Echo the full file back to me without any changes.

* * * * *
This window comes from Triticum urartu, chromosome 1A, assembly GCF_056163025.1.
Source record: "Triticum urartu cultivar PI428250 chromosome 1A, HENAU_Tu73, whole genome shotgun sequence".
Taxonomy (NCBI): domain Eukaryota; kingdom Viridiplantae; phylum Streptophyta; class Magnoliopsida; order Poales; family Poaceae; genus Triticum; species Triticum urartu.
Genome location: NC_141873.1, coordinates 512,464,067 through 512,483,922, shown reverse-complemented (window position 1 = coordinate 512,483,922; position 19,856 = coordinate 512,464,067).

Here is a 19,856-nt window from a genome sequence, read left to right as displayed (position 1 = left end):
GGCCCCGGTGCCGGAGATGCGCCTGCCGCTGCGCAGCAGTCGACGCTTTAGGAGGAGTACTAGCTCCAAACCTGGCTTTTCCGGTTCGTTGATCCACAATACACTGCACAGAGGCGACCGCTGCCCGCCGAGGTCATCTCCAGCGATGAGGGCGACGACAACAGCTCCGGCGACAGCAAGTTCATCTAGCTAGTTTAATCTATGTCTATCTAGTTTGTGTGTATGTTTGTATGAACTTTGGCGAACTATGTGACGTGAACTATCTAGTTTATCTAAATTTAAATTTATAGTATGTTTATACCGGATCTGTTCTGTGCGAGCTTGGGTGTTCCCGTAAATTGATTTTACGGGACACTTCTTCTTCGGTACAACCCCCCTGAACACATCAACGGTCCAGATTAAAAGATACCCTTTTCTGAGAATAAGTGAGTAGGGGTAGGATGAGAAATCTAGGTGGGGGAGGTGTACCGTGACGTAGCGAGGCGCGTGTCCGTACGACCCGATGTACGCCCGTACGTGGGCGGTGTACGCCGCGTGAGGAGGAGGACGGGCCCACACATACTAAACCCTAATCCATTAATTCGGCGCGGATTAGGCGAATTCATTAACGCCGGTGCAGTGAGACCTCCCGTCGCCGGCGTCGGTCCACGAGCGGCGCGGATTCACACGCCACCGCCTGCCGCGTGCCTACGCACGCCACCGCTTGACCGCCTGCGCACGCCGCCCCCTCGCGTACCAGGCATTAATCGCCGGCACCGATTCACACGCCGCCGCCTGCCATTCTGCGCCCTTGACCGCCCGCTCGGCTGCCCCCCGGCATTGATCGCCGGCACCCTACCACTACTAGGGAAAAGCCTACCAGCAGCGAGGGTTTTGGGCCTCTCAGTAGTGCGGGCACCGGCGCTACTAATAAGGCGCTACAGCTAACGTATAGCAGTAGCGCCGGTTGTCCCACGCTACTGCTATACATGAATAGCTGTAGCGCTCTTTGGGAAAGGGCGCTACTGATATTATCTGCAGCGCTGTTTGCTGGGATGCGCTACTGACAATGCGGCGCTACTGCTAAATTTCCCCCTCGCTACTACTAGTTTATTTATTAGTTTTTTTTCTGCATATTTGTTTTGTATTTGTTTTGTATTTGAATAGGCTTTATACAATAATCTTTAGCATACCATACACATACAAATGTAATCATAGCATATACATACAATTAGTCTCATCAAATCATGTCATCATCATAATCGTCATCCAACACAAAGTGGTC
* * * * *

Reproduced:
This window comes from Triticum urartu, chromosome 1A, assembly GCF_056163025.1.
Source record: "Triticum urartu cultivar PI428250 chromosome 1A, HENAU_Tu73, whole genome shotgun sequence".
Taxonomy (NCBI): domain Eukaryota; kingdom Viridiplantae; phylum Streptophyta; class Magnoliopsida; order Poales; family Poaceae; genus Triticum; species Triticum urartu.
Genome location: NC_141873.1, coordinates 512,464,067 through 512,483,922, shown reverse-complemented (window position 1 = coordinate 512,483,922; position 19,856 = coordinate 512,464,067).

Here is a 19,856-nt window from a genome sequence, read left to right as displayed (position 1 = left end):
GGCCCCGGTGCCGGAGATGCGCCTGCCGCTGCGCAGCAGTCGACGCTTTAGGAGGAGTACTAGCTCCAAACCTGGCTTTTCCGGTTCGTTGATCCACAATACACTGCACAGAGGCGACCGCTGCCCGCCGAGGTCATCTCCAGCGATGAGGGCGACGACAACAGCTCCGGCGACAGCAAGTTCATCTAGCTAGTTTAATCTATGTCTATCTAGTTTGTGTGTATGTTTGTATGAACTTTGGCGAACTATGTGACGTGAACTATCTAGTTTATCTAAATTTAAATTTATAGTATGTTTATACCGGATCTGTTCTGTGCGAGCTTGGGTGTTCCCGTAAATTGATTTTACGGGACACTTCTTCTTCGGTACAACCCCCCTGAACACATCAACGGTCCAGATTAAAAGATACCCTTTTCTGAGAATAAGTGAGTAGGGGTAGGATGAGAAATCTAGGTGGGGGAGGTGTACCGTGACGTAGCGAGGCGCGTGTCCGTACGACCCGATGTACGCCCGTACGTGGGCGGTGTACGCCGCGTGAGGAGGAGGACGGGCCCACACATACTAAACCCTAATCCATTAATTCGGCGCGGATTAGGCGAATTCATTAACGCCGGTGCAGTGAGACCTCCCGTCGCCGGCGTCGGTCCACGAGCGGCGCGGATTCACACGCCACCGCCTGCCGCGTGCCTACGCACGCCACCGCTTGACCGCCTGCGCACGCCGCCCCCTCGCGTACCAGGCATTAATCGCCGGCACCGATTCACACGCCGCCGCCTGCCATTCTGCGCCCTTGACCGCCCGCTCGGCTGCCCCCCGGCATTGATCGCCGGCACCCTACCACTACTAGGGAAAAGCCTACCAGCAGCGAGGGTTTTGGGCCTCTCAGTAGTGCGGGCACCGGCGCTACTAATAAGGCGCTACAGCTAACGTATAGCAGTAGCGCCGGTTGTCCCACGCTACTGCTATACATGAATAGCTGTAGCGCTCTTTGGGAAAGGGCGCTACTGATATTATCTGCAGCGCTGTTTGCTGGGATGCGCTACTGACAATGCGGCGCTACTGCTAAATTTCCCCCTCGCTACTACTAGTTTATTTATTAGTTTTTTTTCTGCATATTTGTTTTGTATTTGTTTTGTATTTGAATAGGCTTTATACAATAATCTTTAGCATACCATACACATACAAATGTAATCATAGCATATACATACAATTAGTCTCATCAAATCATGTCATCATCATAATCGTCATCCAACACAAAGTGGTC